EU Probes German Aid to DaimlerChrysler | Business| Economy and finance news from a German perspective | DW | 10.10.2002
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EU Probes German Aid to DaimlerChrysler

The German government is on a collision course with the European Union over its plan to grant aid worth 52 million euro to DaimlerChrysler for an expansion at its Marienfelde engine plant in Berlin.


Production continues at Marienfelde plant in Berlin

A European Union investigation into state subsidies is set to cause further friction between the Commission and the German government, which has repeatedly accused Brussels of damaging the country's industry.

The EU said on Wednesday it would look into the German government's plans to grant 52 million euro ($51 million) in aid to the country’s second biggest car manufacturer, DaimlerChrysler, to help with the expansion of its Berlin-Marienfelde plant, the company's oldest production site.

Government grant part of expansion plan

DaimlerChrysler's plans to invest about 200 million euro ($196 million) in the Marienfelde engine plant in south Berlin have come under scrutiny due to European concerns that the government contribution to the investment could violate EU fair competition rules.

The Commission’s probe will focus on DaimlerChrysler's plans to upgrade the factory in order to build a new high-performance diesel engine for its luxury cars.

DaimlerChrysler says the investment in the flagship Berlin plant will create 729 jobs in the production of the new 6-cylinder engine and camshafts for the Smart car and the luxury Maybach.

EU says German co-operation has been 'insufficient'

The Commission claimed that cooperation from the German government had been insufficient and that evidence provided failed to prove that the aid in agreement with the EU's competition guidelines.

Berlin notified the Commission in March that it intended to grant regional aid to the plant. Now with the investigation likely to begin next week, the German authorities have one month to provide regulators with additional information that justifies the grant and proves its legitimacy.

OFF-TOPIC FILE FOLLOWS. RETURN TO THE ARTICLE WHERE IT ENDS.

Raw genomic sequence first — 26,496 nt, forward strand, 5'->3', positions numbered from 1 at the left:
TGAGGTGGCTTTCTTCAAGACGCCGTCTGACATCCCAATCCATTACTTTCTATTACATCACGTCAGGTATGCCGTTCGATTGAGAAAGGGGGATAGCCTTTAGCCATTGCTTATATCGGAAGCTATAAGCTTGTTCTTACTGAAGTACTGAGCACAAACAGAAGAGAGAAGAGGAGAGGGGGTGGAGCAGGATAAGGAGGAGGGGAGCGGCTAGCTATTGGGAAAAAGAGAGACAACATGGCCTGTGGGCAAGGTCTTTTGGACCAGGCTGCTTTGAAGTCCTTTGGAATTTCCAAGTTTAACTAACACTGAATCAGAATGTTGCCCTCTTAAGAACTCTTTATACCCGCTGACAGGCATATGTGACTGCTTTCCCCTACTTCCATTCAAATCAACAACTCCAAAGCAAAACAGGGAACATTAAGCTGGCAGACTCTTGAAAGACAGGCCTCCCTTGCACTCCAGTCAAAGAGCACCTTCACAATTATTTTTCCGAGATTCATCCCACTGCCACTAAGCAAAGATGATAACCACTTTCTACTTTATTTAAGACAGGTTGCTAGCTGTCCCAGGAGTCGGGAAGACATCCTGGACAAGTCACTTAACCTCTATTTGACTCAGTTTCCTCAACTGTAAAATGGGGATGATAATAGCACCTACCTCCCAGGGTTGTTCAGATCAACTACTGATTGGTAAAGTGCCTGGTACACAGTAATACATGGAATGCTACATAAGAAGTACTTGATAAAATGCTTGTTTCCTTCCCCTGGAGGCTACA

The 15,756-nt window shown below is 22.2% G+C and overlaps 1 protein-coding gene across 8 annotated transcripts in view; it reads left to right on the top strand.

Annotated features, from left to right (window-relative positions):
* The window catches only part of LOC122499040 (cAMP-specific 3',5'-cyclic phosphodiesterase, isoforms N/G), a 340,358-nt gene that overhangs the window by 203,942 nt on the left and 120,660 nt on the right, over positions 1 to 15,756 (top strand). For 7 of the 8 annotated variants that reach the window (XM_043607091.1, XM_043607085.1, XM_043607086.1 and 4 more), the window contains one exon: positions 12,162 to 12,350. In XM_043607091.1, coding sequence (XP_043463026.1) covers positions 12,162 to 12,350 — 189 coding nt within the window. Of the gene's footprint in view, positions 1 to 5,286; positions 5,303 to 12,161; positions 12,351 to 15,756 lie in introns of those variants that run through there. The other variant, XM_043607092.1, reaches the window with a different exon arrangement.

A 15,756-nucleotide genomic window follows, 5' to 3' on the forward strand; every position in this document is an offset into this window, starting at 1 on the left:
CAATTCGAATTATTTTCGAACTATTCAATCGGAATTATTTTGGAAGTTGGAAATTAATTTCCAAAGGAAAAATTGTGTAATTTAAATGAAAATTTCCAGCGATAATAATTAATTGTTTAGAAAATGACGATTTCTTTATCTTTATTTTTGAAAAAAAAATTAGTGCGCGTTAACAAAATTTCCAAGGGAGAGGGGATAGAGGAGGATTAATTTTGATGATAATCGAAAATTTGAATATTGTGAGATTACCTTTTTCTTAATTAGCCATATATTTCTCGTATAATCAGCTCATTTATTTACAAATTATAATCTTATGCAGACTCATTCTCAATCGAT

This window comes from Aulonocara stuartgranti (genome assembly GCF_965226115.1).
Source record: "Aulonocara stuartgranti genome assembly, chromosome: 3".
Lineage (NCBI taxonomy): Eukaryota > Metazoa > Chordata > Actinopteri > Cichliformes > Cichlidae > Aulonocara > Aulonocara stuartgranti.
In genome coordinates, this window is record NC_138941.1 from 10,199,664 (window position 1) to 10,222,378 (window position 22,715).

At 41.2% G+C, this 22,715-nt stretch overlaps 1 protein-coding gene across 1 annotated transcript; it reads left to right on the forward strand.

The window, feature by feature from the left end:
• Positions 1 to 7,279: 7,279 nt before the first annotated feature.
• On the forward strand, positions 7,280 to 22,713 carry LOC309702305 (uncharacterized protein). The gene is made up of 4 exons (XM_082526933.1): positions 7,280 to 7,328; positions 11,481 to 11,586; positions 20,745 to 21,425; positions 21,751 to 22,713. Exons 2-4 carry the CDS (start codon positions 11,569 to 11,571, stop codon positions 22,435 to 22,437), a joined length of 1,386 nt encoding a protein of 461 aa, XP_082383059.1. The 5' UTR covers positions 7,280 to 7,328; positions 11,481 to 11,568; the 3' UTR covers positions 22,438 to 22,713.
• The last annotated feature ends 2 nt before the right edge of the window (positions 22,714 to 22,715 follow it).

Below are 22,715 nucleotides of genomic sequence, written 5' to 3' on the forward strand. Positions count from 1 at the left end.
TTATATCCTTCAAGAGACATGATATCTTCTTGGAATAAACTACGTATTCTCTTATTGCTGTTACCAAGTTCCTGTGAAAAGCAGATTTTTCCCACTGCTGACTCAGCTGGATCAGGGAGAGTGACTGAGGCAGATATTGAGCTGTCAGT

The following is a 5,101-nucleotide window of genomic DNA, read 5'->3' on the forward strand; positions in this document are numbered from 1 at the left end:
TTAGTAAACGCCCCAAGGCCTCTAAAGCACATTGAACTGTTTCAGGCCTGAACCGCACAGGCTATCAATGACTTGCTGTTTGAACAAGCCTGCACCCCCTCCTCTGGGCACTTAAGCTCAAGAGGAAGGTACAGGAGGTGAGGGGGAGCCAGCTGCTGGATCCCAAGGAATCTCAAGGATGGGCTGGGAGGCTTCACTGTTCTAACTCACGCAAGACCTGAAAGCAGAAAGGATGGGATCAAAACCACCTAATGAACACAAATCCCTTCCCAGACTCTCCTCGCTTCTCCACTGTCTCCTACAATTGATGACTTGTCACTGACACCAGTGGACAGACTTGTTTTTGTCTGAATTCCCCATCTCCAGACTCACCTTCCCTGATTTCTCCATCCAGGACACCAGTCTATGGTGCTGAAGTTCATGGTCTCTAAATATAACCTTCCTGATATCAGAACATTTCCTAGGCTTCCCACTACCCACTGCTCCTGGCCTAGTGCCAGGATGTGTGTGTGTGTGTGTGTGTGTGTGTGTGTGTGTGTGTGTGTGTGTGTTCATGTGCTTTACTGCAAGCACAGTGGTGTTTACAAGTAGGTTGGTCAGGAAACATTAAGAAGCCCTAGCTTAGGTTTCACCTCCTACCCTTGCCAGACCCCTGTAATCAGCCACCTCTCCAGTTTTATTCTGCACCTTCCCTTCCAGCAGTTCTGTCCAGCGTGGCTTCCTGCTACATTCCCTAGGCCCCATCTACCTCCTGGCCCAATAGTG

The Commission's department for monitoring industry competition, however, is not convinced that DaimlerChrysler adequately explored all alternative options before deciding to expand the plant in Berlin.

State Aid must not exceed money saved by moving sites

Under EU guidelines, state aid for business projects must not exceed the amount of money the company could save by moving a project outside the country. DaimlerChrysler said it considered moving production to plants in Hungary and in the Romanian city of Cugir, but the Commission has admitted doubts about whether these considerations were ever seriously discussed.

A spokesperson for DaimlerChrysler told Reuters that any issues held by the EU surrounding possible expansion could be resolved. "We are confident that we can answer any of the questions that remain."

The company also mentioned expanding their sites in the German state of Brandenburg, but then decided that this was not financially viable enough to warrant a move away from Marienfelde.

Subsidies must go over 18 per cent of total investment

The EU regulations also state that government funded subsidies to companies in the Berlin district cannot exceed 18 percent of the total value of the company's investment. At the moment, the state aid to DaimlerChrysler appears to supercede that level, accounting for almost 25 percent of the company’s total cost.

Competition experts said the probe, which could last up to 18 months, could be used to persuade the German government to cut the amount of planned state aid or force DaimlerChrysler to reduce its plans for expansion.

DaimlerChrysler declined to confirm its plans for the Marienfelde plant but said it was always considering possibilities regarding expansion of its production sites.

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